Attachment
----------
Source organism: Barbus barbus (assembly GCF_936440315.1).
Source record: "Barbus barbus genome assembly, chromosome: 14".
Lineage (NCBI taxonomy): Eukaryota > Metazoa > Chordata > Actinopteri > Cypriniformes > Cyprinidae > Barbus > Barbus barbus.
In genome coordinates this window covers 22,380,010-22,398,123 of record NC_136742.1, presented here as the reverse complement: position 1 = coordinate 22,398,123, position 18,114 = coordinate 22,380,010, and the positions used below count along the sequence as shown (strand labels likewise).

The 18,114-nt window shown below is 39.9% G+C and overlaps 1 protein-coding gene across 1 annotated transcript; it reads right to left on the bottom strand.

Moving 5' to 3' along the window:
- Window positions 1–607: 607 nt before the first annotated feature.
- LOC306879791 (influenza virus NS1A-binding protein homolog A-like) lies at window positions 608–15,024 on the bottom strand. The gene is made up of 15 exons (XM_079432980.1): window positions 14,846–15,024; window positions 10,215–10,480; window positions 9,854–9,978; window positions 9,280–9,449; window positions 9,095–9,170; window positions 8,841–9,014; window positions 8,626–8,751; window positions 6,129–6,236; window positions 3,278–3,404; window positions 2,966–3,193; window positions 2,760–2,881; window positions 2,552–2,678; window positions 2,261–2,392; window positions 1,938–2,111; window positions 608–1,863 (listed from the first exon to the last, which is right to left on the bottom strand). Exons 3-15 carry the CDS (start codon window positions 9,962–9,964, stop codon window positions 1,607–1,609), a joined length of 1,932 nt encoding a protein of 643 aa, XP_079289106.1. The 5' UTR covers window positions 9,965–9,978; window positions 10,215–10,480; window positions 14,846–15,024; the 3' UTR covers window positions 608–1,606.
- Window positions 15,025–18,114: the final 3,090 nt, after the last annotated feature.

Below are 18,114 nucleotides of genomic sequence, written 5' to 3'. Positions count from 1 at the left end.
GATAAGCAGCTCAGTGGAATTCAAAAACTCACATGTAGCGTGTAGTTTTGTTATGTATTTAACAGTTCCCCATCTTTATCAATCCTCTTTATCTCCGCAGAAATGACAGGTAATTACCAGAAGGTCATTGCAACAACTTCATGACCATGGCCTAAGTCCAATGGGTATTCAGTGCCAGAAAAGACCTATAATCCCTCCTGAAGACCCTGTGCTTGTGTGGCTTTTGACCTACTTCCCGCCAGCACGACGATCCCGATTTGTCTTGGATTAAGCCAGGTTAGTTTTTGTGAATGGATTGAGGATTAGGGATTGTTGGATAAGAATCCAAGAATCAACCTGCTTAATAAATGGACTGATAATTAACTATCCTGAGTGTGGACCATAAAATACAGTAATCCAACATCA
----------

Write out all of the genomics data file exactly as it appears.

Source organism: Barbus barbus (assembly GCF_936440315.1).
Source record: "Barbus barbus genome assembly, chromosome: 14".
Lineage (NCBI taxonomy): Eukaryota > Metazoa > Chordata > Actinopteri > Cypriniformes > Cyprinidae > Barbus > Barbus barbus.
In genome coordinates this window covers 22,380,010-22,398,123 of record NC_136742.1, presented here as the reverse complement: position 1 = coordinate 22,398,123, position 18,114 = coordinate 22,380,010, and the positions used below count along the sequence as shown (strand labels likewise).

The 18,114-nt window shown below is 39.9% G+C and overlaps 1 protein-coding gene across 1 annotated transcript; it reads right to left on the bottom strand.

Moving 5' to 3' along the window:
- Window positions 1–607: 607 nt before the first annotated feature.
- LOC306879791 (influenza virus NS1A-binding protein homolog A-like) lies at window positions 608–15,024 on the bottom strand. The gene is made up of 15 exons (XM_079432980.1): window positions 14,846–15,024; window positions 10,215–10,480; window positions 9,854–9,978; window positions 9,280–9,449; window positions 9,095–9,170; window positions 8,841–9,014; window positions 8,626–8,751; window positions 6,129–6,236; window positions 3,278–3,404; window positions 2,966–3,193; window positions 2,760–2,881; window positions 2,552–2,678; window positions 2,261–2,392; window positions 1,938–2,111; window positions 608–1,863 (listed from the first exon to the last, which is right to left on the bottom strand). Exons 3-15 carry the CDS (start codon window positions 9,962–9,964, stop codon window positions 1,607–1,609), a joined length of 1,932 nt encoding a protein of 643 aa, XP_079289106.1. The 5' UTR covers window positions 9,965–9,978; window positions 10,215–10,480; window positions 14,846–15,024; the 3' UTR covers window positions 608–1,606.
- Window positions 15,025–18,114: the final 3,090 nt, after the last annotated feature.

Below are 18,114 nucleotides of genomic sequence, written 5' to 3'. Positions count from 1 at the left end.
GATAAGCAGCTCAGTGGAATTCAAAAACTCACATGTAGCGTGTAGTTTTGTTATGTATTTAACAGTTCCCCATCTTTATCAATCCTCTTTATCTCCGCAGAAATGACAGGTAATTACCAGAAGGTCATTGCAACAACTTCATGACCATGGCCTAAGTCCAATGGGTATTCAGTGCCAGAAAAGACCTATAATCCCTCCTGAAGACCCTGTGCTTGTGTGGCTTTTGACCTACTTCCCGCCAGCACGACGATCCCGATTTGTCTTGGATTAAGCCAGGTTAGTTTTTGTGAATGGATTGAGGATTAGGGATTGTTGGATAAGAATCCAAGAATCAACCTGCTTAATAAATGGACTGATAATTAACTATCCTGAGTGTGGACCATAAAATACAGTAATCCAACATCA